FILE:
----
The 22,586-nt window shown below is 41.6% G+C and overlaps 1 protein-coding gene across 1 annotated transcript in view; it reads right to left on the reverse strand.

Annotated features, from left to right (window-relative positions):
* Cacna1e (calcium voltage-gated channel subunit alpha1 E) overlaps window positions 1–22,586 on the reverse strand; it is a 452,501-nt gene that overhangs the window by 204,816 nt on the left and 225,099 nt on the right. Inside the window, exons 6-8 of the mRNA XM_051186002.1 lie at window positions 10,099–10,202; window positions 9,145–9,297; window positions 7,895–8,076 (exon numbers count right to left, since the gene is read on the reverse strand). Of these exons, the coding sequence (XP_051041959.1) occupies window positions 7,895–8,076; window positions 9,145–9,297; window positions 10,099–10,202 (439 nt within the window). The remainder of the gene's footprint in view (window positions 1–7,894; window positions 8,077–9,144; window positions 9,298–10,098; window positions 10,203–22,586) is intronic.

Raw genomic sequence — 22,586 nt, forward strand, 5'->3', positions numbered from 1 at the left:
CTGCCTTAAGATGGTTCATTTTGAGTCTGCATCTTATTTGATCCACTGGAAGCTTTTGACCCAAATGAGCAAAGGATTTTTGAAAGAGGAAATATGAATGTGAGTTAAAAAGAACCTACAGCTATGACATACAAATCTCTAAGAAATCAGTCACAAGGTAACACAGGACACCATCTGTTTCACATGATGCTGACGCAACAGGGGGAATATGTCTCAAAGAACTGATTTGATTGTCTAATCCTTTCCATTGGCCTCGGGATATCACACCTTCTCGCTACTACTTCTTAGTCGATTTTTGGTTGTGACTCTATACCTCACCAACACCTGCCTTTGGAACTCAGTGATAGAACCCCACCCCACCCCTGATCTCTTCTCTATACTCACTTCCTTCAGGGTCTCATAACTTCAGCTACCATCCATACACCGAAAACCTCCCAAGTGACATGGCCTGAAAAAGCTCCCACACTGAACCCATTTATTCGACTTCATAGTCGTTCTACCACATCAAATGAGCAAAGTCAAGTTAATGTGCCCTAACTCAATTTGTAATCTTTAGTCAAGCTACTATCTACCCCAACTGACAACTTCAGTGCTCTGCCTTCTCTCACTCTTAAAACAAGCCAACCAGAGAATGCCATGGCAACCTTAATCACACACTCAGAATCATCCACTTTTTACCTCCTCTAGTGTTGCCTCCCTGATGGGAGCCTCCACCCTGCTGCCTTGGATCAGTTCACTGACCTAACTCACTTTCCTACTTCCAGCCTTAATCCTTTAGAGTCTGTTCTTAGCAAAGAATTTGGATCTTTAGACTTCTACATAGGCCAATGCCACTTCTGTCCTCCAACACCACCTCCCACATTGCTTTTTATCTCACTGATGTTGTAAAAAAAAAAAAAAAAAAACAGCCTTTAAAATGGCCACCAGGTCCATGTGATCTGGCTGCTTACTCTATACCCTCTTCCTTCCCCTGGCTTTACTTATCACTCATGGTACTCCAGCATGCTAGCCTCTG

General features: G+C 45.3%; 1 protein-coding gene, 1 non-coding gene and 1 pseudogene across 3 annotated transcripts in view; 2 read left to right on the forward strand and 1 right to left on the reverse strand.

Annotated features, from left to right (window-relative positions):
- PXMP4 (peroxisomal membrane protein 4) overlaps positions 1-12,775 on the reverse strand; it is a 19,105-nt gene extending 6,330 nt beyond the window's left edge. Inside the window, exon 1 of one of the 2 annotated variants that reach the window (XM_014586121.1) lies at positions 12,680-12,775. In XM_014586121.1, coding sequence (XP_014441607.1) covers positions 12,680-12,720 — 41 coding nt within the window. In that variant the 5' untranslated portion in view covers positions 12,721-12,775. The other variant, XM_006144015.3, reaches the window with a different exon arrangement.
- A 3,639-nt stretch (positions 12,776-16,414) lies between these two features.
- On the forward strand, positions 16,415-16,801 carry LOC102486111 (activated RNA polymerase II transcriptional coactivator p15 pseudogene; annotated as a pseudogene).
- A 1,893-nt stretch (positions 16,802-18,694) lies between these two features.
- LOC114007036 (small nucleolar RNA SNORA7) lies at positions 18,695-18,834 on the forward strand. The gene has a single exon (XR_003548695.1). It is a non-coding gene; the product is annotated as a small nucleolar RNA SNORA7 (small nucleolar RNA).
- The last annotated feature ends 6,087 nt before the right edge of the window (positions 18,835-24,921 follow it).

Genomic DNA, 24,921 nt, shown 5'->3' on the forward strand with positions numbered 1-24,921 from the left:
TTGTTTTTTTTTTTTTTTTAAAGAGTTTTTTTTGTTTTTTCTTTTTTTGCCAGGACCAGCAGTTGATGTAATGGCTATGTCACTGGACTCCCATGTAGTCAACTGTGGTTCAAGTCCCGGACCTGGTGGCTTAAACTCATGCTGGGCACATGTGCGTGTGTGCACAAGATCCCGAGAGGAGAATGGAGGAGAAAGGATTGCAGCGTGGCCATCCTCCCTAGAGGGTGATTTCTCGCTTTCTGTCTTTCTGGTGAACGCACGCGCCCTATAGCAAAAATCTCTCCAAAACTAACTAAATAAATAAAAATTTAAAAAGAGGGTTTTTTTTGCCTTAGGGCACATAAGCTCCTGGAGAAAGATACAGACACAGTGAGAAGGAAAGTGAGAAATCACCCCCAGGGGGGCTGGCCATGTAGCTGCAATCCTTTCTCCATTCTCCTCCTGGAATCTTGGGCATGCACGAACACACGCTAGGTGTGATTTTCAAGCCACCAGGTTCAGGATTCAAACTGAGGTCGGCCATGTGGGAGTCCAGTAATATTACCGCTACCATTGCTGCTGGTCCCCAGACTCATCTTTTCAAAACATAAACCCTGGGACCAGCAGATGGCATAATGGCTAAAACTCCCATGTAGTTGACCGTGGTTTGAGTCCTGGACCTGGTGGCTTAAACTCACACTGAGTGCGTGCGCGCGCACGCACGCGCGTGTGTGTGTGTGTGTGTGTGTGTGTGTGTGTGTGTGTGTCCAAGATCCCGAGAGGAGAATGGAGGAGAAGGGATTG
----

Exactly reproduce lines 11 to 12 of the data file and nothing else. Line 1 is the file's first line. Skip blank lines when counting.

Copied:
- A 1,893-nt stretch (positions 16,802-18,694) lies between these two features.
- LOC114007036 (small nucleolar RNA SNORA7) lies at positions 18,695-18,834 on the forward strand. The gene has a single exon (XR_003548695.1). It is a non-coding gene; the product is annotated as a small nucleolar RNA SNORA7 (small nucleolar RNA).